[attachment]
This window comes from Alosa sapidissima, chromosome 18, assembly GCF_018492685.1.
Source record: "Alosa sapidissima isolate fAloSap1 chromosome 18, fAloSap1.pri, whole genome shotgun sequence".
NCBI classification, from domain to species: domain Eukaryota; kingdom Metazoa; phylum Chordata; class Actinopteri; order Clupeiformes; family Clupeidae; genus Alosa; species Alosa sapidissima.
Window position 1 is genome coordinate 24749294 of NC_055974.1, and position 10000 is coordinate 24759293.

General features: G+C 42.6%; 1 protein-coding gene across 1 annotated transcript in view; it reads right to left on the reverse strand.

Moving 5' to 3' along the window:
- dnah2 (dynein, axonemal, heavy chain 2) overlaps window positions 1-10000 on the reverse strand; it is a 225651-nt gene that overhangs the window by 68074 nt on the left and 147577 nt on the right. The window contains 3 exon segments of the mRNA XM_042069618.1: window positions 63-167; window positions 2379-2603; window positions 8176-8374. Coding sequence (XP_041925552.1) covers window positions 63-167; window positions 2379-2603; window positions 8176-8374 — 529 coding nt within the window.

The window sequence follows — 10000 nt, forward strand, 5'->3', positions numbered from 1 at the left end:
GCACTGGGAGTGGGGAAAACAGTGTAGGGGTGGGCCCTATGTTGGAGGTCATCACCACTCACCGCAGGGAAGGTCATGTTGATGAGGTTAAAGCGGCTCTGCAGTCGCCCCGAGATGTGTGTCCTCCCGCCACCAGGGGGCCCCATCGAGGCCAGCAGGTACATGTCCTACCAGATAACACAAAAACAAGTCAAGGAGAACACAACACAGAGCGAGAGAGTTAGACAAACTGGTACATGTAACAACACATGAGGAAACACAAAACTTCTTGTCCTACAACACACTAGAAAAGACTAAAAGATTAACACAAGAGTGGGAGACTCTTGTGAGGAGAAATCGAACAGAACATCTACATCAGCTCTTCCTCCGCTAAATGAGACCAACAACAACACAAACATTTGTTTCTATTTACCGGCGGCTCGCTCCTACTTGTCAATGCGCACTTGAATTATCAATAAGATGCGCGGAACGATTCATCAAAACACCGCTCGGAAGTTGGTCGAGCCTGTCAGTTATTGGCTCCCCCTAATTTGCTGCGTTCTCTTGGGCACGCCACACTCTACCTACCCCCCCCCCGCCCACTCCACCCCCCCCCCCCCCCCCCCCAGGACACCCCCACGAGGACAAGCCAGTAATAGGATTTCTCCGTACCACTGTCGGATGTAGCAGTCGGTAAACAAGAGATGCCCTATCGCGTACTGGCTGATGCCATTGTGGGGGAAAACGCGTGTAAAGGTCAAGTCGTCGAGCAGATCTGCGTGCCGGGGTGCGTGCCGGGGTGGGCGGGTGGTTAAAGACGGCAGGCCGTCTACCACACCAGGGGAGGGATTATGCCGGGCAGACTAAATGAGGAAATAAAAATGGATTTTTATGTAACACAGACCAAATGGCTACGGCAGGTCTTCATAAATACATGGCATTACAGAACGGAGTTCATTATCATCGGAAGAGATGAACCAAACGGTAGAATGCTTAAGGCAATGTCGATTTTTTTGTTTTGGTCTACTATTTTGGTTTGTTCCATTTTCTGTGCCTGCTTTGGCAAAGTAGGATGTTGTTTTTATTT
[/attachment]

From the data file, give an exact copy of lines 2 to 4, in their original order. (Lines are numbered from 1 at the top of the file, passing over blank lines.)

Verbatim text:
Source record: "Alosa sapidissima isolate fAloSap1 chromosome 18, fAloSap1.pri, whole genome shotgun sequence".
NCBI classification, from domain to species: domain Eukaryota; kingdom Metazoa; phylum Chordata; class Actinopteri; order Clupeiformes; family Clupeidae; genus Alosa; species Alosa sapidissima.
Window position 1 is genome coordinate 24749294 of NC_055974.1, and position 10000 is coordinate 24759293.